The Deepwater Horizon’s blowout preventer, the massive structure meant to stop the well from blowing out and spilling millions of barrels of oil, failed in part because BP and its contractors weren’t keeping up with its maintenance, BP’s own investigation into the disaster found.
In a report released today, BP’s investigators wrote that the blowout preventer had problems when the well blew on April 20 — problems that could have been detected.“There were conditions in the BOP [blowout preventer] system could have impaired its performance prior to and after the accident,” the report reads. “The investigation team concluded that most of these conditions (e.g., hydraulic system leaks, solenoid valve coil faults) should have been detected by the BOP diagnostic capability that was available to the rig crew and subsea personnel by the routine BOP testing and maintenance program.”
That, like much of the report, is a shot at Transocean, the company which operated BP’s rig. The rig crew was made up of Transocean employees. The report notes that maintenance records were not accurately reported.
The blowout preventer was the last of eight prevention methods that failed, which you can see on this BP graphic:
But even the routine testing schedule, if followed, may not have been sufficient.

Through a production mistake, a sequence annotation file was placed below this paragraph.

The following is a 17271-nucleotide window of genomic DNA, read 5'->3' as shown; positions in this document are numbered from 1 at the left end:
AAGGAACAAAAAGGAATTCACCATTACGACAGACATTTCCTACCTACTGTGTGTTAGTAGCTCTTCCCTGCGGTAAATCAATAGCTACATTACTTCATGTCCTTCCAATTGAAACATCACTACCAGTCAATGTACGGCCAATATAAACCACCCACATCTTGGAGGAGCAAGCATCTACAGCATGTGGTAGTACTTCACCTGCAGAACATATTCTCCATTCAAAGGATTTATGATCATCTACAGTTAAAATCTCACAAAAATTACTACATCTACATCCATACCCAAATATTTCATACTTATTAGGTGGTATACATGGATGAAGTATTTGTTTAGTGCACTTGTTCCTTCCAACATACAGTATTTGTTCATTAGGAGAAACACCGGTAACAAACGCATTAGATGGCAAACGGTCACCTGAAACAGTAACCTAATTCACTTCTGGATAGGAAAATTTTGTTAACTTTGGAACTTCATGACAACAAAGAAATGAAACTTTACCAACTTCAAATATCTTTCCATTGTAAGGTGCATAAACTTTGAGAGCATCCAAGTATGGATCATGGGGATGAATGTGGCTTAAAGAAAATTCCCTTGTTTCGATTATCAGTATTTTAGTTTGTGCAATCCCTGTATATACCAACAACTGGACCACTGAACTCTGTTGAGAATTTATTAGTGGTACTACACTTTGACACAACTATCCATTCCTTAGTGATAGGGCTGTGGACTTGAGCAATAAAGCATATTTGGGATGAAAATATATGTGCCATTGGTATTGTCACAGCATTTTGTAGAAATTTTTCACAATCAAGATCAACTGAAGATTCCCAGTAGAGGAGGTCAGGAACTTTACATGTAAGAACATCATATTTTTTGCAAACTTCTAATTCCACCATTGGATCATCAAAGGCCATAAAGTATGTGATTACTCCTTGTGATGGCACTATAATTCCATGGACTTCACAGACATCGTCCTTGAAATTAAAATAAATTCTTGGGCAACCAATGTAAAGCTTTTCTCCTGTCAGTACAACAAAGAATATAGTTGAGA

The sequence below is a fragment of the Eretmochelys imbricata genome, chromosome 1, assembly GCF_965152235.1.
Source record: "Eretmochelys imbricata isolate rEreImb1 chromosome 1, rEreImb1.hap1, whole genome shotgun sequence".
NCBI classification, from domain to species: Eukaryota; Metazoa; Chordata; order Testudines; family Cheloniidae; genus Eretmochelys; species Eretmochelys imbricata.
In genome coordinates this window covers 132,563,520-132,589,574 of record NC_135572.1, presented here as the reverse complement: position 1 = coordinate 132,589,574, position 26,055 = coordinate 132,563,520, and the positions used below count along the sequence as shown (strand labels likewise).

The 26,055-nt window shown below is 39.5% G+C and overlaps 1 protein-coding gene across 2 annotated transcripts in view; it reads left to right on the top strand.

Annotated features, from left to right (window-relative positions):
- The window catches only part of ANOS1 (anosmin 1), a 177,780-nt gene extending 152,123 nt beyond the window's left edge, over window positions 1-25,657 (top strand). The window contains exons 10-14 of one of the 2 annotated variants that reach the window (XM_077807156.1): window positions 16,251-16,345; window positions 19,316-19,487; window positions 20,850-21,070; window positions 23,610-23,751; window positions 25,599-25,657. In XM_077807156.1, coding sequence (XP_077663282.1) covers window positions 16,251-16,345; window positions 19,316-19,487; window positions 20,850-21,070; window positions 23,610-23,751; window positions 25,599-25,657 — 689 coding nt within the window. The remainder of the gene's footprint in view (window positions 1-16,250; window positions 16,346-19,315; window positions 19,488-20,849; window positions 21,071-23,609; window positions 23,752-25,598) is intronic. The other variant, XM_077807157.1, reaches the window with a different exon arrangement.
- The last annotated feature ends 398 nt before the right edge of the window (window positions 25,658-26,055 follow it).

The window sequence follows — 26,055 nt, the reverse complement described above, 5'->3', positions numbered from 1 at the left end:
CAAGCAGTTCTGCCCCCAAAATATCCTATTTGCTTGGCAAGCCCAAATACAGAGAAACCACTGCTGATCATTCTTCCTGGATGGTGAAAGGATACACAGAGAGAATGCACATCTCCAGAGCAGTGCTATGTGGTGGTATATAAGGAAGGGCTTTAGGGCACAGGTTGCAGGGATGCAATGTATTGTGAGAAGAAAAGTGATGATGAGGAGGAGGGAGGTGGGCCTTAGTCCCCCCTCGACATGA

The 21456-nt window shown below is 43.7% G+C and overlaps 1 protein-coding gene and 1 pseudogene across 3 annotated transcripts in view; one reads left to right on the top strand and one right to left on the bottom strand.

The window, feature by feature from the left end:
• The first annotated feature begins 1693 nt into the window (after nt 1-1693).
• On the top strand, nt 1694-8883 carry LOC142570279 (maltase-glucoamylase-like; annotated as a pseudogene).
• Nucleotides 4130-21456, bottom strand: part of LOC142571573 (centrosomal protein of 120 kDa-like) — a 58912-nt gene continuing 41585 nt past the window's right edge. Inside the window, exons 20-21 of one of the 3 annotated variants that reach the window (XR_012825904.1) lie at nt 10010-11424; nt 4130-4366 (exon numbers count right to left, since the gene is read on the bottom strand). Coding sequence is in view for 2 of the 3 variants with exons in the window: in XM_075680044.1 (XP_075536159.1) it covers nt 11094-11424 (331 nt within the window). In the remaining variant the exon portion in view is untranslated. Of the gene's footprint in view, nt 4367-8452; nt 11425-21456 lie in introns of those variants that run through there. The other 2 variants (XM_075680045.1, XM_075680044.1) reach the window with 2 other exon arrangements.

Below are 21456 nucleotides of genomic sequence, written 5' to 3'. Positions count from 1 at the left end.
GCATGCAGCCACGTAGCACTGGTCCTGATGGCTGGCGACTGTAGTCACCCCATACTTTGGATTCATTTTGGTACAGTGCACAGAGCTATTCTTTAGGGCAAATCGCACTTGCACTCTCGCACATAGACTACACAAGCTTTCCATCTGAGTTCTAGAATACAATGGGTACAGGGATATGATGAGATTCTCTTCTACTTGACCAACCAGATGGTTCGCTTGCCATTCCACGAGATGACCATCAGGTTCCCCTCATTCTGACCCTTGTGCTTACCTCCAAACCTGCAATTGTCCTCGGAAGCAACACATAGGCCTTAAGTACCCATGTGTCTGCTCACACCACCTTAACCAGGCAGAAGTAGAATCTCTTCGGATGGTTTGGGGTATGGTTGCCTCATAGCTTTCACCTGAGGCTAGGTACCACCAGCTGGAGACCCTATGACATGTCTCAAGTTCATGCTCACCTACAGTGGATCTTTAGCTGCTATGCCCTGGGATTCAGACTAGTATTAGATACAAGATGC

“Through a review of rig audit findings and maintenance records, the investigation team found indications of potential weaknesses in the testing regime and maintenance management system for the BOP,” the report reads. For example, the diagnostics system would not have found problems with critical components, like batteries.
The report notes that there were six ways the blowout preventer could have closed the wellhead. All failed. Of those, two of the methods failed because of the “condition of critical components,” according to the report.
Problems included the use of a non-manufacturer part, six leaks in the hydraulic system and modifications BP says it wasn’t aware of.
It also brings up an issue with the design of blowout preventers themselves. Of the different ways a blowout preventer can shut down a well, according to the report, they all rely on the same basic operations. So one failure can render the blowout preventer useless.
The investigation isn’t comprehensive, the report notes, since investigators didn’t have access to the blowout preventer and the manufacturer, Cameron International, didn’t supply a similar model for the investigation. But the blowout preventer is now being transported to shore, where it is expected to be examined by federal investigators.